Kurt M. Jones
Chaffee County Extension Director
I was at a conference recently and was visiting with some colleagues from across the Western United States. The conversation came around to how baking, cooking and gardening all relate to one another. It was an interesting analogy that I will attempt to recreate for you here.
If you think about it for a while, you realize that for many of us, Baking is a prescriptive activity. You find a recipe that you like, maybe tweak it for high altitude adjustment, but then you follow the directions and let the science of chemistry and physics turn into delectable treats. Gardening has similar attributes. You pick plants that will work in our growing environment, arrange them according to their irrigation needs (what we call “hydrozoning”), and provide plant care including proper irrigation, proper plant nutrition to minimize stress, and Integrated Pest Management (IPM) techniques when problems appear. Even our current Master Gardener textbook is entitled The Science of Gardening, and employs many of these concepts for those students.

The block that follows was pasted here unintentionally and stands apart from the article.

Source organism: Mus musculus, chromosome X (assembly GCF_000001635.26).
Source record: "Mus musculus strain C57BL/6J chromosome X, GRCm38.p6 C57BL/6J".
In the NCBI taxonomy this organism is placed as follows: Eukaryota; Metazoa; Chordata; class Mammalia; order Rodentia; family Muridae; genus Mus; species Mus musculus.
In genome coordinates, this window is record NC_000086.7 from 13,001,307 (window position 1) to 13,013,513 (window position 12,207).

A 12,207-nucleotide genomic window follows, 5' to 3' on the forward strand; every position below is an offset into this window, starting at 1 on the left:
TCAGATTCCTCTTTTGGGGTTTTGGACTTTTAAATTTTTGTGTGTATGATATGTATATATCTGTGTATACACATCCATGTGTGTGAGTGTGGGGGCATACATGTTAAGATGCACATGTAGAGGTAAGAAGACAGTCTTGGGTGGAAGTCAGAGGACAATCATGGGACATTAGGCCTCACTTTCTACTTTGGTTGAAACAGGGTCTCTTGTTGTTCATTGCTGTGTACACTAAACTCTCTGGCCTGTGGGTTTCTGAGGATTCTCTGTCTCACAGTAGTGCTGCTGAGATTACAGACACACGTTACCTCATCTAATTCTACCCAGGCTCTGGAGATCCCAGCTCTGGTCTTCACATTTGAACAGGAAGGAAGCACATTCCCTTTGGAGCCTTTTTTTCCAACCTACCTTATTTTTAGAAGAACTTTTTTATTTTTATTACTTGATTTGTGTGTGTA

I have to admit, I may be addicted to cooking shows. I find it fun to see cooks sweat it out when presented with a basket of mystery ingredients and they need to create a meal from unusual ingredients. They are judged on taste, creativity in how they use the basket ingredients, and cooking technique. In other words, they are skilled in the art of cooking based on their understanding of the base ingredients and cooking techniques.
Gardening definitely has an artistic component as well. Landscape Architects utilize design concepts such as line, color, texture, form, unity, scale, balance, simplicity, variety, emphasis and sequence when creating themes for the outdoor “rooms” they create. They create rooms by considering the plants that make up the floor, walls, and ceilings in the outdoor spaces based on a family’s desires for that space, and the potential of the site where the landscape will be located. Plant selection and placement in the landscape is much more about its “fit” into the total picture, rather than the “pick and plunk” method that many of us employ.
Much like how the creative cook utilizes different spices and herbs to elicit different sensations on the palate, the artistic gardener utilizes plant materials and other garden elements to create different emotions for those who experience it. Understanding the science behind how to grow appropriate plants successfully and keep them healthy is much like the baker who utilizes the science to create delicacies which compliment the gourmet meal.
It is about time for lunch, so here ends the analogy between baking, cooking and gardening. Happy Gardening, Cooking and Baking!